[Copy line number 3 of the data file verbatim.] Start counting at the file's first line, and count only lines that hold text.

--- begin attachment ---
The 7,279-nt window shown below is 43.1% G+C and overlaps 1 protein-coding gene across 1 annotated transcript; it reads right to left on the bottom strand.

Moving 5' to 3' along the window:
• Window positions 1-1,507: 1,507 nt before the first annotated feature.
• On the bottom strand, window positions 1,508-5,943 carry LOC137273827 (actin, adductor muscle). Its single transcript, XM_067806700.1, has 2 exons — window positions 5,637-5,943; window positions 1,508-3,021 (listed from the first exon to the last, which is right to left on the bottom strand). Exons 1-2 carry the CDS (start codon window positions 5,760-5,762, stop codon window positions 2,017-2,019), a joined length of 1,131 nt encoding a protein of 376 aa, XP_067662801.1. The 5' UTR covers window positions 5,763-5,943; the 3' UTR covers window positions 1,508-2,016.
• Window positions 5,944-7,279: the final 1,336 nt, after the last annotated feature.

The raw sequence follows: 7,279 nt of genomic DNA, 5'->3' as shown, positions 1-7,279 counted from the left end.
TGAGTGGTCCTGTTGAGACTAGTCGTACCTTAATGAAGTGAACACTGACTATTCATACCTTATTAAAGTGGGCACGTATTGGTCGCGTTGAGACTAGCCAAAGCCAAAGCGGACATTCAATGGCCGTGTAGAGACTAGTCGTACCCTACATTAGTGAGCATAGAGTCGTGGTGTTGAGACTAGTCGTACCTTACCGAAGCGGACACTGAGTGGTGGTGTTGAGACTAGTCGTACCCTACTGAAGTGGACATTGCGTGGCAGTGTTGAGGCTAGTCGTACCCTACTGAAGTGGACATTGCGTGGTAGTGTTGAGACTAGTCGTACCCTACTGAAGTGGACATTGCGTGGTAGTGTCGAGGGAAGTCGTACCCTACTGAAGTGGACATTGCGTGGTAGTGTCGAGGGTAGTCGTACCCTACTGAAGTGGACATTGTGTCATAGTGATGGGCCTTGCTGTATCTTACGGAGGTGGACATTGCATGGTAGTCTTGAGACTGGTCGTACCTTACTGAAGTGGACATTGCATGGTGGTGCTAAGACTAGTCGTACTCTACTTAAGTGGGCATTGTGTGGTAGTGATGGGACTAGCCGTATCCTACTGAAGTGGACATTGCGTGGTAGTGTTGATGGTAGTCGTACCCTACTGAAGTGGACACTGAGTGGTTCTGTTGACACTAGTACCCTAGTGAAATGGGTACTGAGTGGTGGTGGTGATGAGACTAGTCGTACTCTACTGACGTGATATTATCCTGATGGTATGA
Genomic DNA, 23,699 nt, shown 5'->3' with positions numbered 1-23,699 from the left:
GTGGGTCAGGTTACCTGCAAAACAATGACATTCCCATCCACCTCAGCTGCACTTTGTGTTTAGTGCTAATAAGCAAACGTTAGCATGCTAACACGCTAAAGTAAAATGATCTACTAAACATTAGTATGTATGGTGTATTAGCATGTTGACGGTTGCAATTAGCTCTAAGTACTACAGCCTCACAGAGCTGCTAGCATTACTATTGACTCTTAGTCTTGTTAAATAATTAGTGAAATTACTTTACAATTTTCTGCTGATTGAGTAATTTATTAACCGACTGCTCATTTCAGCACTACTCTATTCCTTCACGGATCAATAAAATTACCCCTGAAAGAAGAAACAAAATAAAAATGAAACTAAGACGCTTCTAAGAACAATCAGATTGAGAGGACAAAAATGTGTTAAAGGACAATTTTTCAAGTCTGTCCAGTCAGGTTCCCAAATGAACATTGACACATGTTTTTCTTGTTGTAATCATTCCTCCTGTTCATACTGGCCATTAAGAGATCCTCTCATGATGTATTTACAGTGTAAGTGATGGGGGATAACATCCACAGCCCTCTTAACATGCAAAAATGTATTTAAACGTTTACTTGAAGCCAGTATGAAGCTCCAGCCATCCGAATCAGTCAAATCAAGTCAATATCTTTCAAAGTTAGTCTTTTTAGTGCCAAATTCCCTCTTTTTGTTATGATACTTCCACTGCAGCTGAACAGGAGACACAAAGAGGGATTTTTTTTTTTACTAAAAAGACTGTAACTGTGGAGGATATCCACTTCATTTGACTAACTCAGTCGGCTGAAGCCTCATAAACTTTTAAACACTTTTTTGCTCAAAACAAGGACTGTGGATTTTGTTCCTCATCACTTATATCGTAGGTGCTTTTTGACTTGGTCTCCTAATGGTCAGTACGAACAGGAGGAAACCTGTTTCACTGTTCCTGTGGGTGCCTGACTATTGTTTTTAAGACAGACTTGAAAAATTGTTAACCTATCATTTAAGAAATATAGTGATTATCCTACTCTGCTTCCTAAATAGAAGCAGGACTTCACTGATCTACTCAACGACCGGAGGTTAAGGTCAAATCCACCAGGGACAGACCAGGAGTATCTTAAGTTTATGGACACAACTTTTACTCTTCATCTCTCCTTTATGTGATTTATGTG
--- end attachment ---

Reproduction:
• Window positions 1-1,507: 1,507 nt before the first annotated feature.